On Tuesday, July 28th, videos began circulating on social media of an 18-year-old trans woman, Nikki Stone, being grabbed by a group of plainclothes New York Police Department officers and shoved into an unmarked van during a protest in Manhattan.
In a tweet, the NYPD said Stone was was “wanted for damaging police cameras during 5 separate criminal incidents in & around City Hall Park.” Per Gothamist, Stone was released shortly after midnight on Wednesday, July 29th, and faces multiple counts of vandalism and criminal mischief for five incidents between June and July. They include allegedly spray-painting graffiti in various locations around Manhattan and painting over four NYPD surveillance cameras near the former site of the Occupy City Hall encampment.
NYC is taking after Portland – a trans femme protestor was pulled into an unmarked van at the Abolition Park protest – this was at 2nd Ave and 25th Street pic.twitter.com/1PDhSYuK9h
— michelle lh࿊࿊q (@MichelleLhooq) July 28, 2020
Stone was arrested as a group of about 200 people were marching near 26th Street and Second Avenue as part of a 24-hour demonstration against the NYPD. In its initial tweet about Stone’s arrest, the NYPD claimed that the “arresting officers were assaulted with rocks & bottles,” though several witnesses disputed that account to Gothamist. One protester, Clara Kraebber, said, “None of that happened whatsoever. We literally turned the corner and were met with a line of police who attacked us without warning.” According to social media accounts run by on-the-ground journalists, Stone was released in the early hours of Wednesday morning.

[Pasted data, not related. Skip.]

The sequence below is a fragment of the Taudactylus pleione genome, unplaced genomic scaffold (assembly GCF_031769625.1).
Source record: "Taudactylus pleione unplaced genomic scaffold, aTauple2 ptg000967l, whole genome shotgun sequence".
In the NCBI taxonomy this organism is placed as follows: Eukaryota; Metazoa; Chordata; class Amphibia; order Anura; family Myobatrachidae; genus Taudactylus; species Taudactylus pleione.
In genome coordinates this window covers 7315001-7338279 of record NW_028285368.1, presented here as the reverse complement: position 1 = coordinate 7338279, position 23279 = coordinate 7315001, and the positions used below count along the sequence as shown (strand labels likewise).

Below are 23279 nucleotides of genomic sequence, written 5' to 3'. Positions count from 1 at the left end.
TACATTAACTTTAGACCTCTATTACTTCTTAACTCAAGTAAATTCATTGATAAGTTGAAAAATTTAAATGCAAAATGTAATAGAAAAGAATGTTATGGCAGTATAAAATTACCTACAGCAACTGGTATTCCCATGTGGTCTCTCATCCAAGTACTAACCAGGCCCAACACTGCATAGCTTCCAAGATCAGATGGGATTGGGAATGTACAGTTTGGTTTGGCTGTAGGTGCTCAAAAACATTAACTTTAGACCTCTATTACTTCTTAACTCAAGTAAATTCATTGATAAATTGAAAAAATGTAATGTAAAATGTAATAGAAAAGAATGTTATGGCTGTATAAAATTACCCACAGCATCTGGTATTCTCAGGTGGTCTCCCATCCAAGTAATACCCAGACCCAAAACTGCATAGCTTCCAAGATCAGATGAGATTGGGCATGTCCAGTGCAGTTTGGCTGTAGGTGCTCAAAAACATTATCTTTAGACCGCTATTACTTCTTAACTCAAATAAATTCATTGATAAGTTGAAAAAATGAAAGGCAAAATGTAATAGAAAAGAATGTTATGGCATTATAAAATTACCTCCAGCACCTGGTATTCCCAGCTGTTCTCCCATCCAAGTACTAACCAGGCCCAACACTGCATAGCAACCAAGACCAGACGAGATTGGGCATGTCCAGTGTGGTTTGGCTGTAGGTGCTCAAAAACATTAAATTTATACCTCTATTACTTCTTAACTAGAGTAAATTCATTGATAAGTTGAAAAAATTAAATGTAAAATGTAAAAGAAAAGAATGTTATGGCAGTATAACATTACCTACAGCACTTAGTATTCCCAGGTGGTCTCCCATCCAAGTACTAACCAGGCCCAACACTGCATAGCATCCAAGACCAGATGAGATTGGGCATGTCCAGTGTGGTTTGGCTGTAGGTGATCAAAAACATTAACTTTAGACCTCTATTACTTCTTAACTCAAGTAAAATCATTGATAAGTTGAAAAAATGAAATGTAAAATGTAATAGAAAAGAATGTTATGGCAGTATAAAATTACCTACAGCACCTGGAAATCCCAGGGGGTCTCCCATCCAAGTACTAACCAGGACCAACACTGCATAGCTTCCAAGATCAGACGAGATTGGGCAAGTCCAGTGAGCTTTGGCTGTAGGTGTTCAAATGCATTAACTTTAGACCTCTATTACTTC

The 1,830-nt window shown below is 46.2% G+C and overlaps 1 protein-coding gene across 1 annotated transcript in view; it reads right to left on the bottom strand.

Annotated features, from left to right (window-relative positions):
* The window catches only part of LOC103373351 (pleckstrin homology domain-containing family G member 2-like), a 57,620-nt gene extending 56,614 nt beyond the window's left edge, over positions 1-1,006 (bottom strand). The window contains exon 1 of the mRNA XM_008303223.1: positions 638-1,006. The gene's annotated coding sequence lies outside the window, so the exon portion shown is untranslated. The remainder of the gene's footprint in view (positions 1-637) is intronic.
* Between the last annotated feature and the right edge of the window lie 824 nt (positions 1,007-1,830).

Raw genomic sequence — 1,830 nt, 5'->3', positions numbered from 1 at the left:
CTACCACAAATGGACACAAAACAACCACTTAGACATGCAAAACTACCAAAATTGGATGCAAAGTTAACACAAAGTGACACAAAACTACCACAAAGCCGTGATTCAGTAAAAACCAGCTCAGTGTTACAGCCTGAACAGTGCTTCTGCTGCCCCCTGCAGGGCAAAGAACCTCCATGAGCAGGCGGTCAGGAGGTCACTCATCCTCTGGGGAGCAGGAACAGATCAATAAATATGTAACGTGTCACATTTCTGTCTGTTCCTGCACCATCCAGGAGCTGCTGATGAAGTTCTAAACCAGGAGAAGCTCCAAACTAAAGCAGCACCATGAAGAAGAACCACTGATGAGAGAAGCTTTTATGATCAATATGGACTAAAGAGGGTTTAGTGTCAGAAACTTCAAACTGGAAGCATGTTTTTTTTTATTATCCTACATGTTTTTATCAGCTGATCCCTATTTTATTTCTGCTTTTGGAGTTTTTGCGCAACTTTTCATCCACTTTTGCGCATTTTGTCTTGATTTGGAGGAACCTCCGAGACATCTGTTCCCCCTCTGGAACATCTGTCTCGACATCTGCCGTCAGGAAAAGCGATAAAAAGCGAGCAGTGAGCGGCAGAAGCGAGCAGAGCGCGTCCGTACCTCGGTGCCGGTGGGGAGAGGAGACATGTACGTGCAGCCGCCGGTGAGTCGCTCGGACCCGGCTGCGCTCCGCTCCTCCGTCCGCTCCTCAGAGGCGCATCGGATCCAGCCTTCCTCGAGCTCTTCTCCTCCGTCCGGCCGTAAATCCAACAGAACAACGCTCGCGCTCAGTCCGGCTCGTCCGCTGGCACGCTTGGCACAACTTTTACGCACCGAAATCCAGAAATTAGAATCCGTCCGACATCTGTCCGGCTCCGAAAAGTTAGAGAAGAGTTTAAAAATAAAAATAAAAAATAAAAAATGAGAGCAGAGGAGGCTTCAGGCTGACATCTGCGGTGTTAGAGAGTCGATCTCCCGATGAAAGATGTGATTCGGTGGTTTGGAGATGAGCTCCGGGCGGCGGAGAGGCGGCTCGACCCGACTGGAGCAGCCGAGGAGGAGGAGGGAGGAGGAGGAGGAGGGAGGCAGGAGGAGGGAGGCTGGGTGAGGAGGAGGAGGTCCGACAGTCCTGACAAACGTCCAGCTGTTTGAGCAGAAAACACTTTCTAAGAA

The footage of Stone’s arrest recalled similar videos from the recent protests in Portland, Oregon, though instead of unidentified federal agents dragging protesters into unmarked vans, this arrest was carried out by an NYPD division called the “warrant squad.” The NYPD tweeted that the warrant squad “uses unmarked vehicles to effectively locate wanted suspects.”
As the division’s name suggests, the NYPD’s warrant squad is focused on suspects with outstanding arrest warrants, though news reports over the years indicate they’ve frequently targeted vulnerable populations and people with minor offenses. In 2015, Vice published a detailed report about the warrant squad raiding homeless shelters in the middle of the night across New York City.
“Pick any building in New York,” Brodie Enoch, a director at the organization Picture the Homeless, said at the time. “I guarantee someone in there has an open warrant out for them. So why aren’t they getting their door smashed in? Why are they only doing this to the homeless? … Because we have no voice. We’re always the guinea pigs.”
Perhaps even more relevant to this moment: In 2012, The New York Time reported that the warrant squad was going after people with extremely low-level violations, such as open-container alcohol violations. Those who were targeted said that when police arrived, they seemed more intent on gathering information about Occupy Wall Street protests planned for that May Day.